On the Capital Weather Gang blog, Andy Freedman says NASA’s declaration that 2010 has been the hottest year on record isn’t the definitive last word:
The two other groups that maintain official global surface temperature data – the U.S. National Oceanic and Atmospheric Administration (NOAA) and the UK Met Office Hadley Centre, which works in conjunction with the University of East Anglia Climatic Research Unit – will soon release data that may conflict with NASA somewhat, by ranking 2010 differently. NOAA, for example, currently ranks 1998 as the warmest year on record, rather than 2005, which is in NASA’s top spot.
The discrepancies, as Freedman explains, are due to differences in the methods each group of researchers use to gather and analyze temperature data. But Freedman says whether 2010 officially tops the charts is beside the point. What matters – and what NASA, NOAA, and the UK’s Met Office all agree on – is the trend (my emphasis):
NASA, NOAA, and the UK’s records are all consistent in showing a sharp uptick in global temperatures beginning during the latter half of the 20th century, and continuing on through the present day. Furthermore, NASA, NOAA, and the UK data all show the 2000s were the warmest decade since instrumental records began.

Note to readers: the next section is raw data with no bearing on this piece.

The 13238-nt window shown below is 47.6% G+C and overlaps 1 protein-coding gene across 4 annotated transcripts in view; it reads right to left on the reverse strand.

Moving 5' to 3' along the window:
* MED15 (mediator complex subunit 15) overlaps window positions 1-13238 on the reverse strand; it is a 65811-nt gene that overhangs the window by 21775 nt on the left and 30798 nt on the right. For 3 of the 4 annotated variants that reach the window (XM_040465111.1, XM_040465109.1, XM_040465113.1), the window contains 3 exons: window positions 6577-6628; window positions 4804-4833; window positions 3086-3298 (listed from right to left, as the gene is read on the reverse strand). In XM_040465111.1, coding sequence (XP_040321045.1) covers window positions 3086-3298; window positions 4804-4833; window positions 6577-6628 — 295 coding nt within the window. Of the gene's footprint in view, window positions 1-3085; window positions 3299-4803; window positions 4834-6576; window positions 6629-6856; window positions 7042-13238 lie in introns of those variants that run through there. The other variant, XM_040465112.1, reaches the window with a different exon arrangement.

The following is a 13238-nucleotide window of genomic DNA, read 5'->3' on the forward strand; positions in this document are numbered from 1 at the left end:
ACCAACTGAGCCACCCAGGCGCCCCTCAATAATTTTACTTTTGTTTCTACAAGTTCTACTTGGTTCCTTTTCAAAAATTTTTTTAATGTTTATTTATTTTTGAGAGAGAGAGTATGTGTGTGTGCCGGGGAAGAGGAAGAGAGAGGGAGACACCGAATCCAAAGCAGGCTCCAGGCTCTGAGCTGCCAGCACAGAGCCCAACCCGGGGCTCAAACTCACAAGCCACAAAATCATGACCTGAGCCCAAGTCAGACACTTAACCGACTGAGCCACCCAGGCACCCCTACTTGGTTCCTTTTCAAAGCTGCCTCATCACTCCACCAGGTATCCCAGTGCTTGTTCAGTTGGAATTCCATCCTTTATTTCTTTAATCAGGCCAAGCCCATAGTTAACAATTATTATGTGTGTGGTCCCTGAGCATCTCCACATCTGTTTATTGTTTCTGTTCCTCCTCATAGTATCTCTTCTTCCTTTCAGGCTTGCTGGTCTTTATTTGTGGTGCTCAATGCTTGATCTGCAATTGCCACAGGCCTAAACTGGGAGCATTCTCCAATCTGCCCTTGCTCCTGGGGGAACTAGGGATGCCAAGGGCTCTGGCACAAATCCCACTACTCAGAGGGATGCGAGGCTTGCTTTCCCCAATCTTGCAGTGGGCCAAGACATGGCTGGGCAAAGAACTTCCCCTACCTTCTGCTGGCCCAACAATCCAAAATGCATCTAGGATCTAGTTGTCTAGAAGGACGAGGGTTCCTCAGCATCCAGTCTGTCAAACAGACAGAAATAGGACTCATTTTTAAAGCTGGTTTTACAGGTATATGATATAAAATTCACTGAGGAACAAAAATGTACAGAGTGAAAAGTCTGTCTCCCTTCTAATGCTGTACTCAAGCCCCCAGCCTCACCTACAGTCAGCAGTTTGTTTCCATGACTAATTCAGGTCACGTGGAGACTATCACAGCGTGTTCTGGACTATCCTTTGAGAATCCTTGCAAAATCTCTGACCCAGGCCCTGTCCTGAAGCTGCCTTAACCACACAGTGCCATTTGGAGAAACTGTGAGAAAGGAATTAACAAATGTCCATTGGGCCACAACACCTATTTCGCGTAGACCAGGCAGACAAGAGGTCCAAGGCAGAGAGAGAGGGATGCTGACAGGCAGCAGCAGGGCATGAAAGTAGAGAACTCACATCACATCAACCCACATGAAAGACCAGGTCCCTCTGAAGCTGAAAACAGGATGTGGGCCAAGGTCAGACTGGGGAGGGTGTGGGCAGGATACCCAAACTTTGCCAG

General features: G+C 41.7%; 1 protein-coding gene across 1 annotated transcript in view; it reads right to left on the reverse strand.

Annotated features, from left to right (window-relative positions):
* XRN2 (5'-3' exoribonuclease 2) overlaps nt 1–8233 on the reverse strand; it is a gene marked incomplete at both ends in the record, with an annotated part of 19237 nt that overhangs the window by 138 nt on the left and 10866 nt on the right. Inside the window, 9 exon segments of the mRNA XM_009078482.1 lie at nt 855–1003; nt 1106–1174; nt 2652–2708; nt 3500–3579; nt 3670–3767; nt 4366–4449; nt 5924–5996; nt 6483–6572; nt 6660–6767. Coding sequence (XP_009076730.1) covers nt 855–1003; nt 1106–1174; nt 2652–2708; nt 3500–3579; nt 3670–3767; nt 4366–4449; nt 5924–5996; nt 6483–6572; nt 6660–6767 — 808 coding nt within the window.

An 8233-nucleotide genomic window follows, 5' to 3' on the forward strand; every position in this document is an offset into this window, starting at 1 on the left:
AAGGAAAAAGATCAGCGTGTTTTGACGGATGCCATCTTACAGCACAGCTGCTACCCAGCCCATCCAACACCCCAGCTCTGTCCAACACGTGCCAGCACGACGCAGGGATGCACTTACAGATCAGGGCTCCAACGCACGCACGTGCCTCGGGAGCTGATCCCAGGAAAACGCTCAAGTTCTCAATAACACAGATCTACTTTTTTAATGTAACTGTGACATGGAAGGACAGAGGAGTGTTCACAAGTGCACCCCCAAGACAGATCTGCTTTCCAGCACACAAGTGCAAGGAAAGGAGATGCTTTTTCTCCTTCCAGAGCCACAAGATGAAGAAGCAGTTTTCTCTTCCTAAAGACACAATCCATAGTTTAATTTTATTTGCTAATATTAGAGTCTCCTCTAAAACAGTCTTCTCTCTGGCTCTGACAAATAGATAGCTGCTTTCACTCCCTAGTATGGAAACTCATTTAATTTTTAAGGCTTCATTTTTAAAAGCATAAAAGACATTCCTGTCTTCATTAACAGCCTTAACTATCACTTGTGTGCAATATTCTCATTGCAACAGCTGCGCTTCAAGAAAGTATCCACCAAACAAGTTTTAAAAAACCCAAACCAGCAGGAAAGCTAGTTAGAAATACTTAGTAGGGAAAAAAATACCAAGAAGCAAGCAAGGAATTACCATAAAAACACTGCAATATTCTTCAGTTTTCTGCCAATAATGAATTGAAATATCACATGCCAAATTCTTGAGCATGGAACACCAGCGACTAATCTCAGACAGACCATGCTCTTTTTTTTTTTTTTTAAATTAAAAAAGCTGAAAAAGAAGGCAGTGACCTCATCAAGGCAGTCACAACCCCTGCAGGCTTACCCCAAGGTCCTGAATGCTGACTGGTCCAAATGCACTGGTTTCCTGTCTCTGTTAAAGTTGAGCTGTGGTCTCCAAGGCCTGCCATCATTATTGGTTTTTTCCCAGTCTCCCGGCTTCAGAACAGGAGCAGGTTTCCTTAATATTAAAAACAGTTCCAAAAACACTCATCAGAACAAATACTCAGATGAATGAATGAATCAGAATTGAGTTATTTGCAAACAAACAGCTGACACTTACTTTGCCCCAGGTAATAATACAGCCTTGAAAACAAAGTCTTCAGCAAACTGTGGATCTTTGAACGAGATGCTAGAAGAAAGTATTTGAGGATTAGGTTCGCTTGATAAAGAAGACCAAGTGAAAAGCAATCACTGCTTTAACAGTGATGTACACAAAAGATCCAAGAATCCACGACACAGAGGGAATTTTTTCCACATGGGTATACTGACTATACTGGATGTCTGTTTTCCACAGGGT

In fact, the NASA analysis released last week rebuts the argument that warming has slowed or ceased in the past decade. “Contrary to frequent assertions that global warming slowed in the past decade… global warming has proceeded in the current decade just as fast as in the prior two decades,” [NASA's James] Hansen and his colleagues wrote.
It’s that long-term trend that is most important, given the numerous factors that can influence year-to-year weather and climate. So when you hear conflicting stories about whether this year was really the warmest, remember the overall context in which this first, second, or perhaps third-ranking warmth is occurring.